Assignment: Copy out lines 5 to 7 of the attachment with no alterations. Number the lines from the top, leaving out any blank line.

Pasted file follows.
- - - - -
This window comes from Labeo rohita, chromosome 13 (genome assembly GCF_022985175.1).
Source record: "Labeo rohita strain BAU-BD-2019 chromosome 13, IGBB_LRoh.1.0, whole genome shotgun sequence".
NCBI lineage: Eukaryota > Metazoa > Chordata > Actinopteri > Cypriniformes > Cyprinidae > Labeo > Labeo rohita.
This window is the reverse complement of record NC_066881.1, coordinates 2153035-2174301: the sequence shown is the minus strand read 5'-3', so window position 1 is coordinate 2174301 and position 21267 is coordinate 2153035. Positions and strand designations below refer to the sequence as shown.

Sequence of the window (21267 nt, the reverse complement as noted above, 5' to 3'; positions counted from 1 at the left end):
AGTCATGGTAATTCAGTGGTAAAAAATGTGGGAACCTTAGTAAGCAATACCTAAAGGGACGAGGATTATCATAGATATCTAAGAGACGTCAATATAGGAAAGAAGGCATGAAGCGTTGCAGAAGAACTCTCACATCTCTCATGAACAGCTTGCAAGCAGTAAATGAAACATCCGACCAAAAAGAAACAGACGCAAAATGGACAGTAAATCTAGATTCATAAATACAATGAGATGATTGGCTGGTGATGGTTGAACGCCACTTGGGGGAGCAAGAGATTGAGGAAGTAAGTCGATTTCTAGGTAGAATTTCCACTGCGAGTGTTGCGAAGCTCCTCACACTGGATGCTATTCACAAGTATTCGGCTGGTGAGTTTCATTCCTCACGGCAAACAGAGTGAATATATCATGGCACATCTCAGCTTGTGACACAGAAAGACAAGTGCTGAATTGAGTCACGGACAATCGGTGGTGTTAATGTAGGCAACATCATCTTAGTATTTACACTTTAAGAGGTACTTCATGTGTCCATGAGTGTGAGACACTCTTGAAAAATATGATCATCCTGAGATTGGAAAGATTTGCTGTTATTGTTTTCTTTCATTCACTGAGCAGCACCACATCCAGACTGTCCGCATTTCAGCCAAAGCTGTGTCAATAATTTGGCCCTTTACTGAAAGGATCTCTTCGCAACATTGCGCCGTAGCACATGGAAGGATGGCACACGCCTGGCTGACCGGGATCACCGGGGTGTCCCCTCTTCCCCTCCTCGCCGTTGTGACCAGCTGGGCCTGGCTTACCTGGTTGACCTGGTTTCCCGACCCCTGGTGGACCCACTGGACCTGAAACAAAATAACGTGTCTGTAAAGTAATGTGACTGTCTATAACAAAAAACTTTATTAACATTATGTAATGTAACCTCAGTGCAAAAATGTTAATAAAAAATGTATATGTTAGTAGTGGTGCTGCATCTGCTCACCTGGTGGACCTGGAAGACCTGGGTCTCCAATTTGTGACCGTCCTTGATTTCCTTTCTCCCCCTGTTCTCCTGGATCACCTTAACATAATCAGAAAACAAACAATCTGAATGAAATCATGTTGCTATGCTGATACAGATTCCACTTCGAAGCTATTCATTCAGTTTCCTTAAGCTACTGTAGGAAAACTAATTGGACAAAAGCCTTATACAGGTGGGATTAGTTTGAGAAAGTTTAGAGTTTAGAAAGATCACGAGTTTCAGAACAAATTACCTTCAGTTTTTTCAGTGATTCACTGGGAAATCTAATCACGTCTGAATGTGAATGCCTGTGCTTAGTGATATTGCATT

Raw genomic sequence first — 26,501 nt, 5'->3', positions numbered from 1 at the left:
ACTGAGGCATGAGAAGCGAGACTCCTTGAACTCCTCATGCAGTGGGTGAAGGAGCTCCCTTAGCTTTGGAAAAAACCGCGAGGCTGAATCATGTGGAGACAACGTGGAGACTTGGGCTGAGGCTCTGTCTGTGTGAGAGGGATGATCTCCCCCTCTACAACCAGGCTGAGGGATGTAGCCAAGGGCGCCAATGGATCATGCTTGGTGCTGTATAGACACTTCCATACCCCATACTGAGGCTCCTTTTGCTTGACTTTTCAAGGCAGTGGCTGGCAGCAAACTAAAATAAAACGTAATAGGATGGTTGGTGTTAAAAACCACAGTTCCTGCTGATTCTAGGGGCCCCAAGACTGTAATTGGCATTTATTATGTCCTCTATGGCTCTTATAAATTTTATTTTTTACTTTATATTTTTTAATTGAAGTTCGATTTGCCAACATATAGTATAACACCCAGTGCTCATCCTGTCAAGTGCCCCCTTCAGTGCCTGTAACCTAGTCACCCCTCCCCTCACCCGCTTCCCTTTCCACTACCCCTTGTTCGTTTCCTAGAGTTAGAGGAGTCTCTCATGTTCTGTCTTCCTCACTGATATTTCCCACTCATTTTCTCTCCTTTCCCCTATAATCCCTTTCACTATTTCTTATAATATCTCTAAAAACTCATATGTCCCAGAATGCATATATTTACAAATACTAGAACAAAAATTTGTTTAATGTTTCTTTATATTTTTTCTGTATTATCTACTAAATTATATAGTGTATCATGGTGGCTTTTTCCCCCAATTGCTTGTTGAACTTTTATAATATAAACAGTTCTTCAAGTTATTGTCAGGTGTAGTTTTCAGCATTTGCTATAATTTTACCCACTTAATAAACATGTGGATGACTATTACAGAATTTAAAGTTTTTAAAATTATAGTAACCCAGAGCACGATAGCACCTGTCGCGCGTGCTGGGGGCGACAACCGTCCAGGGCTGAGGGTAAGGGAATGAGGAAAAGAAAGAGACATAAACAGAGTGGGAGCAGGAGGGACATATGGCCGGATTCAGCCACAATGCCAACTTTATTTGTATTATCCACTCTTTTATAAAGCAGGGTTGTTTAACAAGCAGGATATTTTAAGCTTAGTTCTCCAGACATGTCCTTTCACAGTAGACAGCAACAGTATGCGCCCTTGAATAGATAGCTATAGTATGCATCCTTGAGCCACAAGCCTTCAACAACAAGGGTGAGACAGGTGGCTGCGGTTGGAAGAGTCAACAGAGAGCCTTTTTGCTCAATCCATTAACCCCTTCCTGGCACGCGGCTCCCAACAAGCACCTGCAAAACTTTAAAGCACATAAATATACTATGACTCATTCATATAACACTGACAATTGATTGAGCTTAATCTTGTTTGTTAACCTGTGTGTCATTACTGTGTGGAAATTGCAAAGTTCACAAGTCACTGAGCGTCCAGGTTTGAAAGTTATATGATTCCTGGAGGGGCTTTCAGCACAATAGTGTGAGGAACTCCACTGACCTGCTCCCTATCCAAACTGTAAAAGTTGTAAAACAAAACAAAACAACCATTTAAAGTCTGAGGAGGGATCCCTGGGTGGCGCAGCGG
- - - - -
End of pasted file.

Sequence of the window (21267 nt, the reverse complement as noted above, 5' to 3'; positions counted from 1 at the left end):
AGTCATGGTAATTCAGTGGTAAAAAATGTGGGAACCTTAGTAAGCAATACCTAAAGGGACGAGGATTATCATAGATATCTAAGAGACGTCAATATAGGAAAGAAGGCATGAAGCGTTGCAGAAGAACTCTCACATCTCTCATGAACAGCTTGCAAGCAGTAAATGAAACATCCGACCAAAAAGAAACAGACGCAAAATGGACAGTAAATCTAGATTCATAAATACAATGAGATGATTGGCTGGTGATGGTTGAACGCCACTTGGGGGAGCAAGAGATTGAGGAAGTAAGTCGATTTCTAGGTAGAATTTCCACTGCGAGTGTTGCGAAGCTCCTCACACTGGATGCTATTCACAAGTATTCGGCTGGTGAGTTTCATTCCTCACGGCAAACAGAGTGAATATATCATGGCACATCTCAGCTTGTGACACAGAAAGACAAGTGCTGAATTGAGTCACGGACAATCGGTGGTGTTAATGTAGGCAACATCATCTTAGTATTTACACTTTAAGAGGTACTTCATGTGTCCATGAGTGTGAGACACTCTTGAAAAATATGATCATCCTGAGATTGGAAAGATTTGCTGTTATTGTTTTCTTTCATTCACTGAGCAGCACCACATCCAGACTGTCCGCATTTCAGCCAAAGCTGTGTCAATAATTTGGCCCTTTACTGAAAGGATCTCTTCGCAACATTGCGCCGTAGCACATGGAAGGATGGCACACGCCTGGCTGACCGGGATCACCGGGGTGTCCCCTCTTCCCCTCCTCGCCGTTGTGACCAGCTGGGCCTGGCTTACCTGGTTGACCTGGTTTCCCGACCCCTGGTGGACCCACTGGACCTGAAACAAAATAACGTGTCTGTAAAGTAATGTGACTGTCTATAACAAAAAACTTTATTAACATTATGTAATGTAACCTCAGTGCAAAAATGTTAATAAAAAATGTATATGTTAGTAGTGGTGCTGCATCTGCTCACCTGGTGGACCTGGAAGACCTGGGTCTCCAATTTGTGACCGTCCTTGATTTCCTTTCTCCCCCTGTTCTCCTGGATCACCTTAACATAATCAGAAAACAAACAATCTGAATGAAATCATGTTGCTATGCTGATACAGATTCCACTTCGAAGCTATTCATTCAGTTTCCTTAAGCTACTGTAGGAAAACTAATTGGACAAAAGCCTTATACAGGTGGGATTAGTTTGAGAAAGTTTAGAGTTTAGAAAGATCACGAGTTTCAGAACAAATTACCTTCAGTTTTTTCAGTGATTCACTGGGAAATCTAATCACGTCTGAATGTGAATGCCTGTGCTTAGTGATATTGCATT

Raw genomic sequence first — 26,501 nt, 5'->3', positions numbered from 1 at the left: